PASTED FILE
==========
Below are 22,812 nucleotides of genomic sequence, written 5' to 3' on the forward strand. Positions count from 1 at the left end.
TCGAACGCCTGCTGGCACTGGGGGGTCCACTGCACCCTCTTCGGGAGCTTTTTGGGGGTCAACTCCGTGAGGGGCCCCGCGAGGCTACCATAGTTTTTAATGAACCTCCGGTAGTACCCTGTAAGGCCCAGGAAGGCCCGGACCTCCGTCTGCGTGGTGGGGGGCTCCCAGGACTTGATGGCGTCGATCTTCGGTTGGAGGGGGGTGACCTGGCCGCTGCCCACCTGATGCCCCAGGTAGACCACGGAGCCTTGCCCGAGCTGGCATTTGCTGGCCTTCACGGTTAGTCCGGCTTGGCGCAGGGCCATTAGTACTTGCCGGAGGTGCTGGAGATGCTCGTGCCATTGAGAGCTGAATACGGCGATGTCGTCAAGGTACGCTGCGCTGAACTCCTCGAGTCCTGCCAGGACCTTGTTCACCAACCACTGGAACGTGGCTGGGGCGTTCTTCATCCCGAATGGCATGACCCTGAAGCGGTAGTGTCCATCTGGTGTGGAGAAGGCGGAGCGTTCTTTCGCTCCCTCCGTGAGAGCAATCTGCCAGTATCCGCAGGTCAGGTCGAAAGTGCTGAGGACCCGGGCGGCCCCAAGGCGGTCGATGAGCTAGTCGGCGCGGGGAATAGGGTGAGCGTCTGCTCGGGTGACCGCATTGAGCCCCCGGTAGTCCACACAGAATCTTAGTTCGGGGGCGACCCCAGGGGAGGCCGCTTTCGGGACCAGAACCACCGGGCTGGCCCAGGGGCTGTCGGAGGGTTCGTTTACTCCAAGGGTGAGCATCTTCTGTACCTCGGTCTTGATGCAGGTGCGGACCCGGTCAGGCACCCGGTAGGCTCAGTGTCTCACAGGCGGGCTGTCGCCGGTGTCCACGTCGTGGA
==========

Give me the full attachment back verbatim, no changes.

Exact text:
Below are 22,812 nucleotides of genomic sequence, written 5' to 3' on the forward strand. Positions count from 1 at the left end.
TCGAACGCCTGCTGGCACTGGGGGGTCCACTGCACCCTCTTCGGGAGCTTTTTGGGGGTCAACTCCGTGAGGGGCCCCGCGAGGCTACCATAGTTTTTAATGAACCTCCGGTAGTACCCTGTAAGGCCCAGGAAGGCCCGGACCTCCGTCTGCGTGGTGGGGGGCTCCCAGGACTTGATGGCGTCGATCTTCGGTTGGAGGGGGGTGACCTGGCCGCTGCCCACCTGATGCCCCAGGTAGACCACGGAGCCTTGCCCGAGCTGGCATTTGCTGGCCTTCACGGTTAGTCCGGCTTGGCGCAGGGCCATTAGTACTTGCCGGAGGTGCTGGAGATGCTCGTGCCATTGAGAGCTGAATACGGCGATGTCGTCAAGGTACGCTGCGCTGAACTCCTCGAGTCCTGCCAGGACCTTGTTCACCAACCACTGGAACGTGGCTGGGGCGTTCTTCATCCCGAATGGCATGACCCTGAAGCGGTAGTGTCCATCTGGTGTGGAGAAGGCGGAGCGTTCTTTCGCTCCCTCCGTGAGAGCAATCTGCCAGTATCCGCAGGTCAGGTCGAAAGTGCTGAGGACCCGGGCGGCCCCAAGGCGGTCGATGAGCTAGTCGGCGCGGGGAATAGGGTGAGCGTCTGCTCGGGTGACCGCATTGAGCCCCCGGTAGTCCACACAGAATCTTAGTTCGGGGGCGACCCCAGGGGAGGCCGCTTTCGGGACCAGAACCACCGGGCTGGCCCAGGGGCTGTCGGAGGGTTCGTTTACTCCAAGGGTGAGCATCTTCTGTACCTCGGTCTTGATGCAGGTGCGGACCCGGTCAGGCACCCGGTAGGCTCAGTGTCTCACAGGCGGGCTGTCGCCGGTGTCCACGTCGTGGA